Date of Award


Document Type


Degree Name

Doctor of Philosophy (PhD)


Mathematical Sciences

First Advisor

Nezamoddin Nezamoddini-Kachouie

Second Advisor

Robert Van Woesik

Third Advisor

Jian Du

Fourth Advisor

Munevver Subasi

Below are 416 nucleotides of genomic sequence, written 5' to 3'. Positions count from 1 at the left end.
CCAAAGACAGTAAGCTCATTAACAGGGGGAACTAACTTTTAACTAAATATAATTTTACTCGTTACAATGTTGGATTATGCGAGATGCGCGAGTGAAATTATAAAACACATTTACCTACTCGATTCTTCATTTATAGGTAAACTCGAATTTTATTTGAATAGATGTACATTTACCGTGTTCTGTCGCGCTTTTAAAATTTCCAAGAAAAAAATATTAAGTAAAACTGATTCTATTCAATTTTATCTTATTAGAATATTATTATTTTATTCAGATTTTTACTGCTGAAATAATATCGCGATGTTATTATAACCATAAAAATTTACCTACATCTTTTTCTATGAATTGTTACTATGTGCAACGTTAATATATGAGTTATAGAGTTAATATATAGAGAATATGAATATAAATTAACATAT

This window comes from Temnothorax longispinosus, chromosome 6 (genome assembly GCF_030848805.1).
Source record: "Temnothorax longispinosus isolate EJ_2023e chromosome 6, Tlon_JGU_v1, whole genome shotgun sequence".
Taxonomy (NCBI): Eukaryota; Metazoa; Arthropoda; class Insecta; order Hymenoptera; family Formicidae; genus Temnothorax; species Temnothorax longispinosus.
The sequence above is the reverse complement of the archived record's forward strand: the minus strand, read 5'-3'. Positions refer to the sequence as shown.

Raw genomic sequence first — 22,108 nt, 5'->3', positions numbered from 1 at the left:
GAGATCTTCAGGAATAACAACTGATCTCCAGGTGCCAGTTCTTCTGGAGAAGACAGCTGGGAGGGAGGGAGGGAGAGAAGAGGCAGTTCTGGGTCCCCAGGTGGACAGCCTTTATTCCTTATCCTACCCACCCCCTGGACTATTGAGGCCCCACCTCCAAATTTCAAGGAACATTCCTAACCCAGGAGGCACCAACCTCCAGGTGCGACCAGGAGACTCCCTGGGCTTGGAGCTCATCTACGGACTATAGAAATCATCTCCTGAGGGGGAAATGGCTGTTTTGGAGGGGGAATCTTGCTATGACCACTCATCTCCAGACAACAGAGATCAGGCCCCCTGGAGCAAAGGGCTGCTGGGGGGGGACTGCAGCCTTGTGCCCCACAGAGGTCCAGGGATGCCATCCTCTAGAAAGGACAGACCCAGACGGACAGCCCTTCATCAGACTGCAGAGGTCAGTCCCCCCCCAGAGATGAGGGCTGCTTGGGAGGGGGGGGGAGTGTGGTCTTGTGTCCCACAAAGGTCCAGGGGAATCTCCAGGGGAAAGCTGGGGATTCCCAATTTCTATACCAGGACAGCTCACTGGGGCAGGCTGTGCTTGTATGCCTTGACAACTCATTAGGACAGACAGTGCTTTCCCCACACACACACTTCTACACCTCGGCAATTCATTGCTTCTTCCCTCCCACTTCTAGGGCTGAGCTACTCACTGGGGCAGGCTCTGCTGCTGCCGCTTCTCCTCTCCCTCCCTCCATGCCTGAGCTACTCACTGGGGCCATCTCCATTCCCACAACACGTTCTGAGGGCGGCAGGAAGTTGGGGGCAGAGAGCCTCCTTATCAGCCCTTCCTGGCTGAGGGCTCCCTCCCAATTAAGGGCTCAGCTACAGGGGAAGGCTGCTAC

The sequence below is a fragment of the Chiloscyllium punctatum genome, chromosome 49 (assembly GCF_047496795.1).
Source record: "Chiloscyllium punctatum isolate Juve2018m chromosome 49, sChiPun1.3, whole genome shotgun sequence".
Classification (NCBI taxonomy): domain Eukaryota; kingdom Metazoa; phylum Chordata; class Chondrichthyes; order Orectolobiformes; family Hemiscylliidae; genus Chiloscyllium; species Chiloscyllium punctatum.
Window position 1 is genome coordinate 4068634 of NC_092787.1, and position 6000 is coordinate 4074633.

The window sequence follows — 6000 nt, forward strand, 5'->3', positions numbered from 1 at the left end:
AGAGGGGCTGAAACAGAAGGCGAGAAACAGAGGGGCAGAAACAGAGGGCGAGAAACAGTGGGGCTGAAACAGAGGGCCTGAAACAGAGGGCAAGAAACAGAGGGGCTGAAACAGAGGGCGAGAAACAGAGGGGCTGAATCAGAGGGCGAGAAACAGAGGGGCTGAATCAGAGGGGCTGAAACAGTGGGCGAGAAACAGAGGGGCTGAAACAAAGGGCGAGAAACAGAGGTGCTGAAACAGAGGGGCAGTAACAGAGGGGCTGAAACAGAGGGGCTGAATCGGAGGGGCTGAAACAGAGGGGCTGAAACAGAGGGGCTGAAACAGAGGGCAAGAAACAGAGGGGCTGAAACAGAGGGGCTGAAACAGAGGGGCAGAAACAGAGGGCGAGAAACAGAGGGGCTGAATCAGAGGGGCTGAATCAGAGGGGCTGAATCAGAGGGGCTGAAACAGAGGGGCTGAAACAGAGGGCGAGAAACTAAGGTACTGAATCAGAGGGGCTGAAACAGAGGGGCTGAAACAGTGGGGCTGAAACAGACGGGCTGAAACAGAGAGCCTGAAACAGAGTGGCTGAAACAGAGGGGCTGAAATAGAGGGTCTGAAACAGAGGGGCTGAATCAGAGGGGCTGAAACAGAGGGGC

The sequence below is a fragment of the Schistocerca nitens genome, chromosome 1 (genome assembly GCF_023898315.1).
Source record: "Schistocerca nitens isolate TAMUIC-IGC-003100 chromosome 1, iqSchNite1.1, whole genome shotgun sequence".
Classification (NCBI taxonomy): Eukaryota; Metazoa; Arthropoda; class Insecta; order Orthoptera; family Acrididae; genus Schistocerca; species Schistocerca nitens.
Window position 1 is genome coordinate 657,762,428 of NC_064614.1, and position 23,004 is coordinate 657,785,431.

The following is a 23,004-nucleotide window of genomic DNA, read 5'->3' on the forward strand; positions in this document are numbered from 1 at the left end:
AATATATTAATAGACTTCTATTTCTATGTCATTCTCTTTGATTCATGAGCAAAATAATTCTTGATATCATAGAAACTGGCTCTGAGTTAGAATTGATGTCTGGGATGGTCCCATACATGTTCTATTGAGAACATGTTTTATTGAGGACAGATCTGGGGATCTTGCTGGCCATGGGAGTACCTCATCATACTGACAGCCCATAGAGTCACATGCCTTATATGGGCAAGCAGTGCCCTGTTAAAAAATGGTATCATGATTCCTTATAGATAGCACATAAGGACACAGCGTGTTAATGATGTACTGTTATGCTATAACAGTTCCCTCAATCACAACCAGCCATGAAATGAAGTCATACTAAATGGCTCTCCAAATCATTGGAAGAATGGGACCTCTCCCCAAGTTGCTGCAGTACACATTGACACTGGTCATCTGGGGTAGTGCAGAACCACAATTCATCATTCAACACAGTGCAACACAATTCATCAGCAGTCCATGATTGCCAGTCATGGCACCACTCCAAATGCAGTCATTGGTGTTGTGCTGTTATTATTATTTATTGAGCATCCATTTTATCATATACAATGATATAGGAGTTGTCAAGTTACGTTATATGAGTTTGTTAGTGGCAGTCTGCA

Spatiotemporal population analysis based on incomplete, redundant, and unidentified observations is critically important, yet it is a very challenging problem. Different approaches have been proposed and several methods have been implemented to address this problem. Capture-recapture methods have been widely used and have become the standard sampling and analytical framework for ecological statistics with applications to population analysis. Despite the fact that capture-recapture methods have been commonly used, these methods do not consider the spatial structure of the population. Moreover, conventional capturerecapture methods do not use any explicit spatial information with regard to the spatial nature of the sampling and spatial distribution of individual encounters. Recently a spatial capture-recapture method has been introduced by Royle and Chandler to link observed encounter histories of individuals to spatial population ecology and study the population using new technologies such as remote cameras and acoustic sampling. The first objective of this study was investigating feral hog population in the Kennedy Space Center (KSC) which is part of Merritt Island National Wildlife Refuge in Titusville, about 60 miles east of city of Orlando in Brevard and Volusia Counties in Florida. Due to the size of KSC and the limited resources, two study sites within KSC were chosen for investigation, monitoring, and data collection. These sites were: 1. Happy Creek (HC); and 2. Tel-4. We estimated the hog population using the spatial capture model introduced by Royle and Chandler. The estimated hog population for HC was between 55 and 108 hogs. The estimated hog population for Tel-4 was between 61 and 114 hogs. To estimate the hog population in KSC, we combined the results obtained from two study sites within KSC. We calculated and assigned specific weights to the estimated hog populations in HC and Tel-4 based on their percentage areas in comparison with the entire area of KSC. As a result, the calculated weights were 0.73 and 0.27 for HC and Tel-4 respectively. The estimated hog population N using the proposed weighted averaging was between 3, 058 to 5, 862 hogs. Although the spatial capture method is promising, the estimated population size is not robust and suffers from spatial complexity. Therefore, the second objective of this research was to perform a comprehensive study of the parameters of the spatial capture model and their impacts on the estimated population size. The third goal was focused on identification of parameters with significant impact on the estimated population size and to develop informative priors for the identified parameters. The fourth objective was to improve the spatial capture model by integrating camera spatial locations and regularizing spatiotemporal parameters for the estimation of the population size.

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